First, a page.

Some events are so vast and complicated as to render them ultimately unknowable. Since its end in 1918, the First World War has generated a dizzying 25,000 books and scholarly articles, each attempting to explain, describe, or understand a conflict that, a hundred years after it began, we are still trying to grasp. Long lens treatments, such as Barbara Tuchman’s 1962 Pulitzer Prize-winning classic, The Guns of August, sweep their arms around the macrocosm of monarchies and statesmen, commandants and generals, and the vast territories under dispute. Peter Englund’s engrossing, moving, and surprisingly lyrical The Beauty and the Sorrow: An Intimate History of the First World War draws history closer to us by narrowing the aperture and gazing at the small, the overlooked, and the touchingly mundane. It’s that “Intimate” in the title that does it. After all, the most personal is the most universal.
Englund, a Swedish historian, who is now Permanent Secretary to the Swedish Academy, the bestowing body of the Nobel Prize, has crafted a work that is not, “…A book about what [the war] was…but a book about what it was like.” This “anti-history,” as he calls it, focuses on the immediacy of the experiences of twenty relatively ordinary individuals who each played his or her part in the war effort. Their contributions, says Englund, “no more than tiny specks of light.” And yet, each was extraordinary, if only because these twenty men and women kept a record of their war, and kept it with a faithfulness of the artist. These “found” narrators range in age from twelve to forty-nine, and represent the full spectrum of warring citizenry: German, British, Belgian, French, Russian, Danish, Hungarian, Australian, Italian, and even a Venezuelan cavalry officer in the Ottoman army. America is represented not by General Pershing and Doughboys, but by an Italian-American soldier who crashed the party on the Italian front well before the US entered the war, the New Yorker wife of a Polish aristocrat, and Harvey Cushing, a surgeon specializing in brain injuries.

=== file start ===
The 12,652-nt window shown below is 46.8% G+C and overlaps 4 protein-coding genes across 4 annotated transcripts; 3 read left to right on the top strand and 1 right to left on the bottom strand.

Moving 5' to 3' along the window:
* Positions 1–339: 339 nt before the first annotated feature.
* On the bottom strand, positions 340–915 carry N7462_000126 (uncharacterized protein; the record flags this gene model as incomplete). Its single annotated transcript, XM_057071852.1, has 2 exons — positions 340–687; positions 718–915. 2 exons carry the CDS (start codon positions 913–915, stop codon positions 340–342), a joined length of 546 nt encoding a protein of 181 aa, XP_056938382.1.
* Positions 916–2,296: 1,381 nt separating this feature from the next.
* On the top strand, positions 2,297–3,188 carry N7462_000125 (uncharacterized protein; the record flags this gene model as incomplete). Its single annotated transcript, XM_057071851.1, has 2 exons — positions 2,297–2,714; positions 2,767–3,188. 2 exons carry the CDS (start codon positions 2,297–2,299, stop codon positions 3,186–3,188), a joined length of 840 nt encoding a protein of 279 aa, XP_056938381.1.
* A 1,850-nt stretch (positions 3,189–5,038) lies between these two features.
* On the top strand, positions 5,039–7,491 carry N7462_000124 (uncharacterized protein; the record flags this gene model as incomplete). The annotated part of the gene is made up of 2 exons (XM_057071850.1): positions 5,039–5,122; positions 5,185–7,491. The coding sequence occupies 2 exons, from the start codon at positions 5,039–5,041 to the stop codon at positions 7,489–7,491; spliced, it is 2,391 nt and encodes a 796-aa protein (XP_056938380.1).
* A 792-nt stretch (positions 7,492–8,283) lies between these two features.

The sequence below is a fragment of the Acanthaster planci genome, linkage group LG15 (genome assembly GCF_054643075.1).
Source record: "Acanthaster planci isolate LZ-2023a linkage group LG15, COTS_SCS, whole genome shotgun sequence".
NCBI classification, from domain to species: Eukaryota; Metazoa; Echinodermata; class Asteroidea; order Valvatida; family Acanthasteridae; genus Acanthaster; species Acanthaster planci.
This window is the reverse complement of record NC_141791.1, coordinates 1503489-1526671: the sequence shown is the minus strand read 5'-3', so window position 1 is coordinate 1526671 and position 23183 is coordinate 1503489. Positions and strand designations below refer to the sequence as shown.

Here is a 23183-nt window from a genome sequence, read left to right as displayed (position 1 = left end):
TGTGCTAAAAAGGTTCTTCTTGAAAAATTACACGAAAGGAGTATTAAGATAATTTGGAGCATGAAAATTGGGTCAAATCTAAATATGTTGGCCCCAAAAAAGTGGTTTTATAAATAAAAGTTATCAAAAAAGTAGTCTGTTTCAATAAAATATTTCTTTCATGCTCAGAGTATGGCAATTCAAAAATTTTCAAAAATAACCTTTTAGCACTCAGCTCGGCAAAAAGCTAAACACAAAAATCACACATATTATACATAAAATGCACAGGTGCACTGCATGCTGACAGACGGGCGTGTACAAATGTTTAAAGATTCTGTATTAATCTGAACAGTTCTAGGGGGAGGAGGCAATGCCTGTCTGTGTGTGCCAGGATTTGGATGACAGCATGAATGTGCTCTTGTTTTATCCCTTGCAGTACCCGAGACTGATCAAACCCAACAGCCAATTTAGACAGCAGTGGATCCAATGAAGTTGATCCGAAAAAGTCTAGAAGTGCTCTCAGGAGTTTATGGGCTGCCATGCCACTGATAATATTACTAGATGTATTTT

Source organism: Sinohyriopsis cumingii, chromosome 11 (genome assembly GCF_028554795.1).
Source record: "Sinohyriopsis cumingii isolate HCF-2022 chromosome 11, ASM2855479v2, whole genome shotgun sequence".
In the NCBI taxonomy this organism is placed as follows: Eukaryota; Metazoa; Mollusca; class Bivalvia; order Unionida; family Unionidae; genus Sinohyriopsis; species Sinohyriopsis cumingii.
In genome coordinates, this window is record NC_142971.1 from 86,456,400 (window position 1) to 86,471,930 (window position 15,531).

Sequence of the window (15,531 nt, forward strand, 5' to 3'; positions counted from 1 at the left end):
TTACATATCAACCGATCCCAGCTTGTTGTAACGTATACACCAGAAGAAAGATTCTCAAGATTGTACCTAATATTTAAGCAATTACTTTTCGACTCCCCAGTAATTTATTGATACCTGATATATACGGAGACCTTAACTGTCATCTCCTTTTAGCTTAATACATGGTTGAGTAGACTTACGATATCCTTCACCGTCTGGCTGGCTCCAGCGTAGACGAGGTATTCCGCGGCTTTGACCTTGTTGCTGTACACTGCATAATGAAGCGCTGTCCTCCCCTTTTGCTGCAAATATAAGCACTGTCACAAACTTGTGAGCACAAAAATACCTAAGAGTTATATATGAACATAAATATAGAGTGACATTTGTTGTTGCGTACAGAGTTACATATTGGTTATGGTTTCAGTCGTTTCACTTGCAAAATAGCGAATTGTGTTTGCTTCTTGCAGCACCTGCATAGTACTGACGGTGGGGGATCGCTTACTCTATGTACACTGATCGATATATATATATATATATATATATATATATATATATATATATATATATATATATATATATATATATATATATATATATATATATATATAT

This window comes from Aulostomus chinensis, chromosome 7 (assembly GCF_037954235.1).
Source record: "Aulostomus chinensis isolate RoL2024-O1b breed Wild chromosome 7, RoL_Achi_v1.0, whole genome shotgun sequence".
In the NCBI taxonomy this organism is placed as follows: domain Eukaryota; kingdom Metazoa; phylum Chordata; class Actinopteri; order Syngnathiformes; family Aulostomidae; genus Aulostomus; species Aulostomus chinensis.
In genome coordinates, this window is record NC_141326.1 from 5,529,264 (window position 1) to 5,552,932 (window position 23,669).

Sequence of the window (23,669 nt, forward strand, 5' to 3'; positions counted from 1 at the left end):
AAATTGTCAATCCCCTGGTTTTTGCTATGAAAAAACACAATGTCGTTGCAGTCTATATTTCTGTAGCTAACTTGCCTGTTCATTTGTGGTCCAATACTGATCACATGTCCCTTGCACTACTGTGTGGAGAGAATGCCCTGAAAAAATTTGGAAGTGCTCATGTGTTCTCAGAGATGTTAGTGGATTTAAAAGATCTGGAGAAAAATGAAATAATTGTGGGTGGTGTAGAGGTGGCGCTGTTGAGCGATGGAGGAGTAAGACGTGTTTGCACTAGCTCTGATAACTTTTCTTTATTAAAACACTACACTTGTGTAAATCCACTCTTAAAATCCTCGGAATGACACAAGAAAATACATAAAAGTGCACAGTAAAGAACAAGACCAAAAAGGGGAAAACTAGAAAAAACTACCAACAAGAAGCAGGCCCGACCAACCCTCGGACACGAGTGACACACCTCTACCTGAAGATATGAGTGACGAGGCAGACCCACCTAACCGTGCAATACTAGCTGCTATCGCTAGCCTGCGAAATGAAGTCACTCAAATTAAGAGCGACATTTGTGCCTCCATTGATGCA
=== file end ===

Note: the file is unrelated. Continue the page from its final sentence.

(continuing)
Drawn from letters, diaries, and memoirs, The Beauty and the Sorrow bears witness through simplicity, humility, clarity, candidness, and an unstudied eloquence. Of course, the twenty personalities were culled from the more educated, poetically inclined, and naturally expressive classes, and their keenness of perception is rivaled only by their desire to share it. The book is organized to maximum effect by charting the war year-by-year and month-by-month, and by alternating the voices. Interwoven is Englund’s own voice, as deft translator and editor of the source materials from their original languages into Swedish. Peter Graves’s translation from Englund’s Swedish into this edition in English is a remarkable feat of syntactical elegance and emotional nuance that, when taken as a whole, produce the satisfying harmony of a chorale. This surely starts with Englund, who assumes the role not only of translating from the original French or Hungarian, he also extracts with care and sensitivity the unifying thematic threads between his subjects. This act of narrative unification through type of experience allows the war itself to be unified. The tens or hundreds of millions affected by the war shared in it as singular event, no matter where they were. As Englund is able to demonstrate through the evolving story of 1914-1918, over time it was “The War” that populations were eventually oppressed by, not the Germans or the Russians or the French.